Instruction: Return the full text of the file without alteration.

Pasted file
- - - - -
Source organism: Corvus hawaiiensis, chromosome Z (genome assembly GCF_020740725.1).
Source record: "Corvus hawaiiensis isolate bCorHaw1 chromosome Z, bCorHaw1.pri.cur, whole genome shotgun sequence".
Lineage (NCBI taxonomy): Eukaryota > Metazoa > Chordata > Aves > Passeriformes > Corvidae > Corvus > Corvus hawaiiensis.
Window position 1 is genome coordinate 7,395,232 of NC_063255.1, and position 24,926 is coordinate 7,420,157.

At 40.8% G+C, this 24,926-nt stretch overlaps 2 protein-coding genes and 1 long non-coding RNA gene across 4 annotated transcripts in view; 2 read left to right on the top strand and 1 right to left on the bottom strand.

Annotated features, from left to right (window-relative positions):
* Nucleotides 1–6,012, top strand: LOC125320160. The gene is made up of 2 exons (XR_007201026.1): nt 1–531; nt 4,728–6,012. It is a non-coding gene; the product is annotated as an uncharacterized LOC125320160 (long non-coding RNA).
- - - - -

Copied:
Source organism: Corvus hawaiiensis, chromosome Z (genome assembly GCF_020740725.1).
Source record: "Corvus hawaiiensis isolate bCorHaw1 chromosome Z, bCorHaw1.pri.cur, whole genome shotgun sequence".
Lineage (NCBI taxonomy): Eukaryota > Metazoa > Chordata > Aves > Passeriformes > Corvidae > Corvus > Corvus hawaiiensis.
Window position 1 is genome coordinate 7,395,232 of NC_063255.1, and position 24,926 is coordinate 7,420,157.

At 40.8% G+C, this 24,926-nt stretch overlaps 2 protein-coding genes and 1 long non-coding RNA gene across 4 annotated transcripts in view; 2 read left to right on the top strand and 1 right to left on the bottom strand.

Annotated features, from left to right (window-relative positions):
* Nucleotides 1–6,012, top strand: LOC125320160. The gene is made up of 2 exons (XR_007201026.1): nt 1–531; nt 4,728–6,012. It is a non-coding gene; the product is annotated as an uncharacterized LOC125320160 (long non-coding RNA).